Please make sure you dues are up to date. We recently were forced to delete several individuals from membership because membership dues were more than 2 years in arrears Yearly membership is $10. A lifetime membership is only $100. This is a great deal and you will never have to worry about paying dues again.
If you have any questions or comments stop by the museum or e-mail firstname.lastname@example.org
And check out our web site at: www.neiu.edu/~reseller Barney Janecki President
Important AnnouncementThe East Side Chamber of Commerce has relocated to the Park National Bank (formerly the Calumet Bank) 3501 E. 106th Street. As a result, our new mailing address is the Southeast Chicago Historical Society, c/o Calumet Park Field House, the location of our museum, 9801 S. Avenue G, Chicago, IL 60617. The East Side Chamber will continue to accept phone calls for the society and museum at 773-721-7948. Please update your records and help to spread the word about this important change.
Museum NewsAmong recent donations to our museum are a number of digital photos and a brochure from Calumet Shipyards which was located at 9367 Harbor Avenue on the west bank of the Calumet River. We also received a brochure from Calumet Lumber of Hegewisch. Included are numerous views of ships under construction at this facility including many that were built during WWII. Images from the shipyard are available for viewing at the IHACCR website: http://www.pullman-museum.org/ihaccr/sechs.html
We also received a brochure from Calumet Lumber of Hegewisch. These donations were courtesy of the Rogan family.
Our scanning project to digitize all the slides and negatives in the Southeast Chicago Historical Project continues to make progress. All slides have been scanned and eight of eleven negatives books are completed. We have come across numerous images that have, up until now, been hidden from view. Among the newly rediscovered treasures are several turn of the century views of the Baltimore and Brandon Avenue shopping district of Hegewisch complete with dirt streets and wooden sidewalks. Many post card images are now available for digital viewing including a very interesting collection from Andrew Koval. There are also numerous interesting streetscapes from throughout the Southeast Side, most of them from the early 1900s.
In case you missed our recent art and photography exhibit, stop by the Vodak East Side Library where many of the items from the exhibit are on display in the lobby.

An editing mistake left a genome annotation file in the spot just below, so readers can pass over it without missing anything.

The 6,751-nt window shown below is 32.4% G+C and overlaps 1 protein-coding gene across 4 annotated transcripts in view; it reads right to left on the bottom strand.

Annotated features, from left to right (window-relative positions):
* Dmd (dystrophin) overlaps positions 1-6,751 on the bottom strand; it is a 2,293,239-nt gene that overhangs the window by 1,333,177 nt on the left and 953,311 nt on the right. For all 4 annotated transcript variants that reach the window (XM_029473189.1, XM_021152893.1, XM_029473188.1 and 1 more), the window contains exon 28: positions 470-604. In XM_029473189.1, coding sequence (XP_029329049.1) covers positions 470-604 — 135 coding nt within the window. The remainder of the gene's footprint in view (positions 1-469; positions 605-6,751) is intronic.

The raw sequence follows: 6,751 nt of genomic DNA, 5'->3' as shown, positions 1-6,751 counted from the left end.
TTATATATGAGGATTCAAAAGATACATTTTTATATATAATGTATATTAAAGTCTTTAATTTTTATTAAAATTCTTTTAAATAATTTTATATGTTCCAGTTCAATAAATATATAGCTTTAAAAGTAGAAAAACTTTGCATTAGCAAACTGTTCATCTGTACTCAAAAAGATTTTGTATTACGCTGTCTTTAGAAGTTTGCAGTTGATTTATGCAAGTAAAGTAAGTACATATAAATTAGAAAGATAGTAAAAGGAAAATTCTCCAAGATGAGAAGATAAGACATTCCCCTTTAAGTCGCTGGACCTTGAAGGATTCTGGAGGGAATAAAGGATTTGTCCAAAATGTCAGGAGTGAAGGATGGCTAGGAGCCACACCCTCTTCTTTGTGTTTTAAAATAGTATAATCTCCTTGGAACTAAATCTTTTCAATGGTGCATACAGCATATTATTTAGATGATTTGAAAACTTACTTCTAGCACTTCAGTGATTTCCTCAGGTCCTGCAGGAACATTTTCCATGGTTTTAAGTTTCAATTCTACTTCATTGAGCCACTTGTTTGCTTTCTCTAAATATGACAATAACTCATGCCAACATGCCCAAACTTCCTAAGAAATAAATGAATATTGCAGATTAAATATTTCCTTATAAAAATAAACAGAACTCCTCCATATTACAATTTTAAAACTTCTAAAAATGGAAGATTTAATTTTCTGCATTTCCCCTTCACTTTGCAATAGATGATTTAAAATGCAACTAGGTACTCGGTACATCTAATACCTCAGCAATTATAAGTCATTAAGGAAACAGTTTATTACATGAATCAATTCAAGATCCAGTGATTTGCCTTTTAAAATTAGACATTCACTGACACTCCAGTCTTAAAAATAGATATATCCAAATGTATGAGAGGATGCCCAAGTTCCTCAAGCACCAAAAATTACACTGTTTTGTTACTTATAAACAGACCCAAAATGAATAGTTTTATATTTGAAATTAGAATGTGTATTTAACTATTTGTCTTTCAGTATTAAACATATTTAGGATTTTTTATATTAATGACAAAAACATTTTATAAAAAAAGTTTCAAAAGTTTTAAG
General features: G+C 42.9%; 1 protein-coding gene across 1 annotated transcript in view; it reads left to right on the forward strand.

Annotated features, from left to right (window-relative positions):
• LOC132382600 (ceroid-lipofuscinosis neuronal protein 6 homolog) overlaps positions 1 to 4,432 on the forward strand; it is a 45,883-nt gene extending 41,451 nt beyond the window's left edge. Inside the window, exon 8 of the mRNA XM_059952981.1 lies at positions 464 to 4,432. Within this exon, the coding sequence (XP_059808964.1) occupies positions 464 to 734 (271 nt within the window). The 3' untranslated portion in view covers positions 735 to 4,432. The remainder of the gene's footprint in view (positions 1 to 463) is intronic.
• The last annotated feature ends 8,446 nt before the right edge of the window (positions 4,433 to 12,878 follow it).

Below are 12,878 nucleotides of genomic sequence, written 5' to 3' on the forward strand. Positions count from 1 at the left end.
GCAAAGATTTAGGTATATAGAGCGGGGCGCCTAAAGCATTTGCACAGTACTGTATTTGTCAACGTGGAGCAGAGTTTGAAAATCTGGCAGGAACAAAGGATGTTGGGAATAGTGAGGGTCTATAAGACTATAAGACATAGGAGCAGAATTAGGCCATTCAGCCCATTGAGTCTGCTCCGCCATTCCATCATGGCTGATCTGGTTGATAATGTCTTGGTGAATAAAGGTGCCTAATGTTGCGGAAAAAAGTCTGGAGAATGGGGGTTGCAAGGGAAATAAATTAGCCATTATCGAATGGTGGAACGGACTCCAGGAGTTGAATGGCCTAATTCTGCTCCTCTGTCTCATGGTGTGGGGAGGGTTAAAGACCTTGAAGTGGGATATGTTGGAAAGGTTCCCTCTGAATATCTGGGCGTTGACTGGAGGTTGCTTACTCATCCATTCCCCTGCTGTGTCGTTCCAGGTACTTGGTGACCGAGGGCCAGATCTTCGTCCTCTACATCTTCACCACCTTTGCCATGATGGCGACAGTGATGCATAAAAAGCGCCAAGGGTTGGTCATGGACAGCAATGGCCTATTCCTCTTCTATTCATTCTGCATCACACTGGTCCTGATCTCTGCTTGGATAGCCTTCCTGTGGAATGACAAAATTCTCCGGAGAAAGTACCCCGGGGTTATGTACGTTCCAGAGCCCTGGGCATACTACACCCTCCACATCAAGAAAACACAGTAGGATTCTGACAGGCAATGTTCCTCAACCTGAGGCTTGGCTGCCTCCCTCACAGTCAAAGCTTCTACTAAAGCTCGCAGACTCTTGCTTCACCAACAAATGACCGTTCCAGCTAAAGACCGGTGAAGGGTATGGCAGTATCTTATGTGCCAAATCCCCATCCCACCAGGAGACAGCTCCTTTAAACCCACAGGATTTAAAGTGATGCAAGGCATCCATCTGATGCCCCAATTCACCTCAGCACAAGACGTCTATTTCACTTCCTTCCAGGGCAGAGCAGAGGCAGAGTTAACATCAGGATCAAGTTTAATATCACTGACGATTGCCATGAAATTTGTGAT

We have a copy of a newly released book, Steel Giants, by Steve McShane and Gary Wilk. The authors have used photographs from the Calumet Regional Archives at Indiana University Northwest to tell the story of Inland Steel in East Chicago, Indiana and U. S. Steel in Gary, Indiana. The photographs are reminiscent of the mills that flourished on Chicago’s Southeast Side.
Burnham Plan CentennialOur celebration of the 100th anniversary of Daniel Burnham’s Plan of Chicago is well underway. Rod Sellers has presented programs at our Annual Dinner, at the Vodak East Side Library, and at an event hosted by the Calumet Ecological Park Association. All were well attended. We also hosted the canoers and kayakers who braved the nasty weather on June 13 to participate in the opening of the Lake Michigan Water Trail. The group made a “landing” at Calumet Park, ate lunch at the Field House, and visited the museum and our Burnham exhibit.
Our exhibit “The Burnham Plan and the Southeast Side” is open for visitors at our museum. Because of our limited hours (1-4 pm on Thursdays)
we are going to open on two special days to facilitate viewing of the Burnham exhibit which is scheduled to run through mid October. The special openings will be Friday, September 11 from 4 to 7pm and Saturday, October 3 from 11am to 2 pm. Take advantage of these opening to see the Burnham exhibit and all the other wonderful materials in our collections. Our thanks to Audette Garritano and the
MacArthur Foundation for their generous donation which helped fund our Burnham exhibit.